I refrigerated it as directed and was very patient, which is not like me but I didn’t want all this effort to go to waste. Finally, later that day, I unveiled the crepe cake, which I’d garnished with some red currants that I had in the freezer from last year’s crop. I’d also bruleed the top crepe as the recipe suggests. Hey, any chance I have to use my kitchen blowtorch, I’m there!

The moment of truth was when I cut into the cake and served it.


It was incredible! It was easy to slice and serve and the taste was unbelievable. Everyone loved it and I knew right then and there that I would be making this dessert for Christmas Day!

Flushed with success, I thought of my Daring Bakers and all the struggles over Martha’s cake (which … pardon my ineloquence … truly sucks by comparison) and I shed a tear.

Okay, that’s not really true. I didn’t shed a tear but I did smile because I’d found the real crepe cake. The one that kicks Martha’s crepe cake’s ass!



The Real Crepe Cake
(Same recipe as the one from the New York Times but with a few minor liberties.)

For the crêpes batter:

6 tablespoons butter
3 cups milk
6 eggs
1 1/2 cups all-purpose flour
7 tbsp. sugar
Pinch salt
vegetable oil

The day before serving the cake, make the crepe batter and the pastry cream. For the batter, cook the butter in a small pan until brown like hazelnuts. Set aside. In another small pan, heat the milk until steaming; allow to cool for 10 minutes. In a mixer on medium-low speed, beat together the eggs, flour, sugar and salt. Slowly add the hot milk and browned butter. Pour into a container with a spout, cover and refrigerate overnight.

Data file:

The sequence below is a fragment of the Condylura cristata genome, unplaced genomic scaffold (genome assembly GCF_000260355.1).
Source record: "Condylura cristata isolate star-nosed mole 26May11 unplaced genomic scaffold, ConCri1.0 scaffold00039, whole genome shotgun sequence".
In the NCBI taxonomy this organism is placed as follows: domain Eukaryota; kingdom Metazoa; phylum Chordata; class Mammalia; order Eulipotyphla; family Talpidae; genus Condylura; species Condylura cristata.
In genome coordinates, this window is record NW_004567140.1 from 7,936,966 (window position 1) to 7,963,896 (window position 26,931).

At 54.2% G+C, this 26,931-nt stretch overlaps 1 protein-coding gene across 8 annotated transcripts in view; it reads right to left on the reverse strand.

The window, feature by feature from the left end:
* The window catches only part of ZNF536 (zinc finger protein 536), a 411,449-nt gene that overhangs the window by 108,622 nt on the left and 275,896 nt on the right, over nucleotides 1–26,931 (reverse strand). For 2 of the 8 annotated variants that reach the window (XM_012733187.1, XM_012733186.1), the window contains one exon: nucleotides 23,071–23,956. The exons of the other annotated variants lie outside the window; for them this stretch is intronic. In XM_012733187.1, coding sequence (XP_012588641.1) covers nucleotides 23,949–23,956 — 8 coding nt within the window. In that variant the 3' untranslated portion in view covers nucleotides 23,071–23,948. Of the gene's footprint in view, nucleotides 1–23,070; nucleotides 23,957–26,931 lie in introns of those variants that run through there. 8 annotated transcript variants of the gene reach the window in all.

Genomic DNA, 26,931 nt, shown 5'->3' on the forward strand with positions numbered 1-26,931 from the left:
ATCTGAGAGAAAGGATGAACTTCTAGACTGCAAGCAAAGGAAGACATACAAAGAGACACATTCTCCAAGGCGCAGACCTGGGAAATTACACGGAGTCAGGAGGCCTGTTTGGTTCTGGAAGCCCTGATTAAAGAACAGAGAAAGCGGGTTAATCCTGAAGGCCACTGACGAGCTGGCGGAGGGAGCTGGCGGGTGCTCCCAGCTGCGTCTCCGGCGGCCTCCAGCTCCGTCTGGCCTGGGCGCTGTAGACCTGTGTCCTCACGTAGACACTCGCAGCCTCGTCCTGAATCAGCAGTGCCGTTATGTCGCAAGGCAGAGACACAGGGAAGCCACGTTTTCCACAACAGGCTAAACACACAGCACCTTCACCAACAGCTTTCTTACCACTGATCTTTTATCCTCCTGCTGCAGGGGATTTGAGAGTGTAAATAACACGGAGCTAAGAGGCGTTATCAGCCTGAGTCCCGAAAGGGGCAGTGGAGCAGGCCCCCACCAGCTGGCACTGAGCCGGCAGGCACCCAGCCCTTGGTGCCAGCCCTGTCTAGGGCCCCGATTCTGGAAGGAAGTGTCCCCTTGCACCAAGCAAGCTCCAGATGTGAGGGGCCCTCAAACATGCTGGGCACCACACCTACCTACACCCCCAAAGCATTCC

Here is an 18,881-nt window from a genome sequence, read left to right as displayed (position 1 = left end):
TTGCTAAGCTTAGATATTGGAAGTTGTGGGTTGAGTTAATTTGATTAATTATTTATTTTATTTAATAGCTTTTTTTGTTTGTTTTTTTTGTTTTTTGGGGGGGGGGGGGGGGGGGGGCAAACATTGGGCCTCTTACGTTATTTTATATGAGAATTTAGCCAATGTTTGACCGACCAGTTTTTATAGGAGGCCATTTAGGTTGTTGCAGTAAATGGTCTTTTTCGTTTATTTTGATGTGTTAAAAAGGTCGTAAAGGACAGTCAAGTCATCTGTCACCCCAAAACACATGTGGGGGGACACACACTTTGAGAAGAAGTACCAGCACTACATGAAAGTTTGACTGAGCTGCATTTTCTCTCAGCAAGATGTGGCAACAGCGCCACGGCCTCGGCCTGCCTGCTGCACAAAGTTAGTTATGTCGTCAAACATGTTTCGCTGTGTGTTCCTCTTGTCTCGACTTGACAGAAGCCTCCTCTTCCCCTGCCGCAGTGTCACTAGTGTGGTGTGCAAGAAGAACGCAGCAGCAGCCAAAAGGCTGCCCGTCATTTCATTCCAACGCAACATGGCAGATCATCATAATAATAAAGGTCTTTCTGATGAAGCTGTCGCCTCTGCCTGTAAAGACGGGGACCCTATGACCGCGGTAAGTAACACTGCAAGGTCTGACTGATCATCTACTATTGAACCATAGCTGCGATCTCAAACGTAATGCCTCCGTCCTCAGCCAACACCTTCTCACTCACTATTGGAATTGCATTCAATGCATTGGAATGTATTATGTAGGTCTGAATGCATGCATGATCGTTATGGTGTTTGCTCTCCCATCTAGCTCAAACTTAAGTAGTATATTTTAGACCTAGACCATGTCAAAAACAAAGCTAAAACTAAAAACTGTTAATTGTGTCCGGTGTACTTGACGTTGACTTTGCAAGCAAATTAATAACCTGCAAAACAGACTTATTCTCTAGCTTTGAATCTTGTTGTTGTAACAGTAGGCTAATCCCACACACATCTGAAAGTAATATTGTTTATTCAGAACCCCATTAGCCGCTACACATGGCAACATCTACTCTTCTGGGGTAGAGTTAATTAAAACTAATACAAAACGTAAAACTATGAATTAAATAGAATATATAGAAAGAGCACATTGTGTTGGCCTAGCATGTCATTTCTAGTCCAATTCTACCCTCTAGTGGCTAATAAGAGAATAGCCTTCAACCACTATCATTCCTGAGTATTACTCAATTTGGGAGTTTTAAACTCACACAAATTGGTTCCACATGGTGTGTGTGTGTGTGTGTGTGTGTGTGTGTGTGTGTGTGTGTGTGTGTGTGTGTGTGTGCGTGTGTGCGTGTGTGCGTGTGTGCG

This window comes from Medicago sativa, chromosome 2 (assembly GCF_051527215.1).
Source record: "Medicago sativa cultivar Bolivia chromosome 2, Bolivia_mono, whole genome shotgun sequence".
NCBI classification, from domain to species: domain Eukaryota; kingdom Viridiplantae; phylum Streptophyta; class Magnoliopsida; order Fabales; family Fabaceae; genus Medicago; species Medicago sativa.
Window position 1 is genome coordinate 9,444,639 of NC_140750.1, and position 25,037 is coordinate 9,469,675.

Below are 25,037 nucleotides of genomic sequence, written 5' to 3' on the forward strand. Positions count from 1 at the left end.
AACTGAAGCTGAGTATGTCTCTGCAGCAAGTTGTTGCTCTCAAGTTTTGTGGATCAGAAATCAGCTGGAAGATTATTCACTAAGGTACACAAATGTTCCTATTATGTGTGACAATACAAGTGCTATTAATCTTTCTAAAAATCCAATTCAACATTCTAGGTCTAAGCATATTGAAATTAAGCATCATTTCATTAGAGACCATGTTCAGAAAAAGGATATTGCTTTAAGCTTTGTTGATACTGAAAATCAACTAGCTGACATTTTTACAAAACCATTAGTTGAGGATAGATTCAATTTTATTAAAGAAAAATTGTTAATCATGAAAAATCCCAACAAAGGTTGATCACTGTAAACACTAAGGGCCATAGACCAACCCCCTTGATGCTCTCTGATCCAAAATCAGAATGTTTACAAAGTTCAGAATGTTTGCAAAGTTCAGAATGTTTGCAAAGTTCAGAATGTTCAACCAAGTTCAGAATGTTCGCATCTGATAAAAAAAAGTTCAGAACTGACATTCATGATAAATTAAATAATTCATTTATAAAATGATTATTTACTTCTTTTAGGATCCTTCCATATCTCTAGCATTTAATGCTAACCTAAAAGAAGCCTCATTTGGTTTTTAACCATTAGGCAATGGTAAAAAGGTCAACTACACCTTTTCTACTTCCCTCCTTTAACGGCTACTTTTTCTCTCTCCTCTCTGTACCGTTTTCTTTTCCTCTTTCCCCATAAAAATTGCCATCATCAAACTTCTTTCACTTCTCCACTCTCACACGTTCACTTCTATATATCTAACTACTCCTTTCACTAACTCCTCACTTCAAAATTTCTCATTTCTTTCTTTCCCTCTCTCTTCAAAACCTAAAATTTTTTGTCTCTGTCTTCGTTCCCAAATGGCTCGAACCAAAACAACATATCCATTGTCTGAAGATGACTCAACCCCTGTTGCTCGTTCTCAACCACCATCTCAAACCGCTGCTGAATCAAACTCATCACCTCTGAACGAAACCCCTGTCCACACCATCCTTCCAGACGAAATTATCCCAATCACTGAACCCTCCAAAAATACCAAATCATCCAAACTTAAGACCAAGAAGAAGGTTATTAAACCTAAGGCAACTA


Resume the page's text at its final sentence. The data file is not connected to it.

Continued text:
To make the crepes, bring the batter to room temperature. Place a nonstick or seasoned 9-inch crepe pan over medium heat. Swab the surface with the oil, then add about 3 tablespoons batter and swirl to cover the surface. Cook until the bottom just begins to brown, about 1 minute, then carefully lift an edge and flip the crepe with your fingers. Cook on the other side for no longer than 5 seconds. Flip the crepe onto a baking sheet lined with parchment. Repeat until you have 20 perfect crepes.

For the vanilla pastry cream:

2 cups milk
1 tbsp. vanilla extract
6 egg yolks
1/2 cup sugar
1/3 cup cornstarch, sifted
3 1/2 tbsp. butter

Bring the milk to a boil. Turn off the heat and stir in the vanilla extract then set aside for 10 minutes. Fill a large bowl with ice and set aside a small bowl that can hold the finished pastry cream and be placed in this ice bath.

In a medium heavy-bottomed pan, whisk together the egg yolks, sugar and cornstarch. Gradually whisk in the hot milk, then place pan over high heat and bring to a boil, whisking vigorously for 1 to 2 minutes. Press the pastry cream through a fine-meshed sieve into the small bowl. Set the bowl in the ice bath and stir until the temperature reaches 140 degrees on an instant-read thermometer. Stir in the butter. When completely cool, cover and refrigerate.

To assemble the cake:

2 cups heavy cream
1 tablespoon sugar
3 tablespoons Kirsch
icing sugar (optional)

Whip the heavy cream with the tablespoon sugar and the Kirsch. It won’t hold stiff peaks but that’s okay. Fold it into the pastry cream.

Lay 1 crepe on a cake plate. Using an icing spatula, completely cover with a thin layer of pastry cream (about 1/4 cup). Cover with a crepe and repeat to make a stack of 20, with the best-looking crepe on top. Chill for at least 2 hours. Set out for 30 minutes before serving. If you have a blowtorch for creme brulee, sprinkle the top crepe with 2 tablespoons sugar and caramelize with the torch; otherwise, dust with confectioners’ sugar. Slice like a cake.

Batter adapted from ”Joy of Cooking.” Pastry cream adapted from ”Desserts,” by Pierre Herme and Dorie Greenspan. Serves 10.

Technorati tags: , ,